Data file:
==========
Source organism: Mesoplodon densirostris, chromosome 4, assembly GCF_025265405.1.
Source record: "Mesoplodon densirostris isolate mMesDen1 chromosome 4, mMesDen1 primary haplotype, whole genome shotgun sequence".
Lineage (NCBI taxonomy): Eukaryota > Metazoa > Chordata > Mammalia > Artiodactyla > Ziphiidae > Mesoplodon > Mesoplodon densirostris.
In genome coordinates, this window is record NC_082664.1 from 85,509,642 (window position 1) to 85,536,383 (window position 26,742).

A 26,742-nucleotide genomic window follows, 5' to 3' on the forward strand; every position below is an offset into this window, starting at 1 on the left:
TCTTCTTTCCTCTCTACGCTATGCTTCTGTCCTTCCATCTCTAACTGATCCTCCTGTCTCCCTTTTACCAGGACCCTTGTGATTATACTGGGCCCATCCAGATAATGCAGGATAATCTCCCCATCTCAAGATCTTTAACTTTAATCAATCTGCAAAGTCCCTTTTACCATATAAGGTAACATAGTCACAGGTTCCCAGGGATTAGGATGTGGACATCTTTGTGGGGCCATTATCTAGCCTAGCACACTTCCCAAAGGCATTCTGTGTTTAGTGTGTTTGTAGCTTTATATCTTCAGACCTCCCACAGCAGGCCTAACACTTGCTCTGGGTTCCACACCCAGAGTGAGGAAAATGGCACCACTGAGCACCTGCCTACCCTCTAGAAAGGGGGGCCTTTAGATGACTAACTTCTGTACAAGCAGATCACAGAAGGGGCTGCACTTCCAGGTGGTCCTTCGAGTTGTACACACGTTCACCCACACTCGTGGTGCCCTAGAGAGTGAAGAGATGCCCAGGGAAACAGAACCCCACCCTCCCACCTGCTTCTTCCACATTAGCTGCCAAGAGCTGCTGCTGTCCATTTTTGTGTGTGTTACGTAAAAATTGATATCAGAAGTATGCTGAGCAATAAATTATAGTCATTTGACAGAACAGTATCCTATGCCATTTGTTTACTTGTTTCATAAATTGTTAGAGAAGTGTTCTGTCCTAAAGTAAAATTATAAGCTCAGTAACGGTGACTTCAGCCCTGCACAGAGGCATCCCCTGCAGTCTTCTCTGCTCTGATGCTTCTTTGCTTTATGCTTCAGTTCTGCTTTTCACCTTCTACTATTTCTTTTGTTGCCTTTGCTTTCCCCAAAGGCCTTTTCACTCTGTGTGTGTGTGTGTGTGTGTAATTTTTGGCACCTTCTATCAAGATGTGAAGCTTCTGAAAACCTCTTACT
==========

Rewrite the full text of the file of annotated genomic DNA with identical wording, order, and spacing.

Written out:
Source organism: Mesoplodon densirostris, chromosome 4, assembly GCF_025265405.1.
Source record: "Mesoplodon densirostris isolate mMesDen1 chromosome 4, mMesDen1 primary haplotype, whole genome shotgun sequence".
Lineage (NCBI taxonomy): Eukaryota > Metazoa > Chordata > Mammalia > Artiodactyla > Ziphiidae > Mesoplodon > Mesoplodon densirostris.
In genome coordinates, this window is record NC_082664.1 from 85,509,642 (window position 1) to 85,536,383 (window position 26,742).

A 26,742-nucleotide genomic window follows, 5' to 3' on the forward strand; every position below is an offset into this window, starting at 1 on the left:
TCTTCTTTCCTCTCTACGCTATGCTTCTGTCCTTCCATCTCTAACTGATCCTCCTGTCTCCCTTTTACCAGGACCCTTGTGATTATACTGGGCCCATCCAGATAATGCAGGATAATCTCCCCATCTCAAGATCTTTAACTTTAATCAATCTGCAAAGTCCCTTTTACCATATAAGGTAACATAGTCACAGGTTCCCAGGGATTAGGATGTGGACATCTTTGTGGGGCCATTATCTAGCCTAGCACACTTCCCAAAGGCATTCTGTGTTTAGTGTGTTTGTAGCTTTATATCTTCAGACCTCCCACAGCAGGCCTAACACTTGCTCTGGGTTCCACACCCAGAGTGAGGAAAATGGCACCACTGAGCACCTGCCTACCCTCTAGAAAGGGGGGCCTTTAGATGACTAACTTCTGTACAAGCAGATCACAGAAGGGGCTGCACTTCCAGGTGGTCCTTCGAGTTGTACACACGTTCACCCACACTCGTGGTGCCCTAGAGAGTGAAGAGATGCCCAGGGAAACAGAACCCCACCCTCCCACCTGCTTCTTCCACATTAGCTGCCAAGAGCTGCTGCTGTCCATTTTTGTGTGTGTTACGTAAAAATTGATATCAGAAGTATGCTGAGCAATAAATTATAGTCATTTGACAGAACAGTATCCTATGCCATTTGTTTACTTGTTTCATAAATTGTTAGAGAAGTGTTCTGTCCTAAAGTAAAATTATAAGCTCAGTAACGGTGACTTCAGCCCTGCACAGAGGCATCCCCTGCAGTCTTCTCTGCTCTGATGCTTCTTTGCTTTATGCTTCAGTTCTGCTTTTCACCTTCTACTATTTCTTTTGTTGCCTTTGCTTTCCCCAAAGGCCTTTTCACTCTGTGTGTGTGTGTGTGTGTGTAATTTTTGGCACCTTCTATCAAGATGTGAAGCTTCTGAAAACCTCTTACT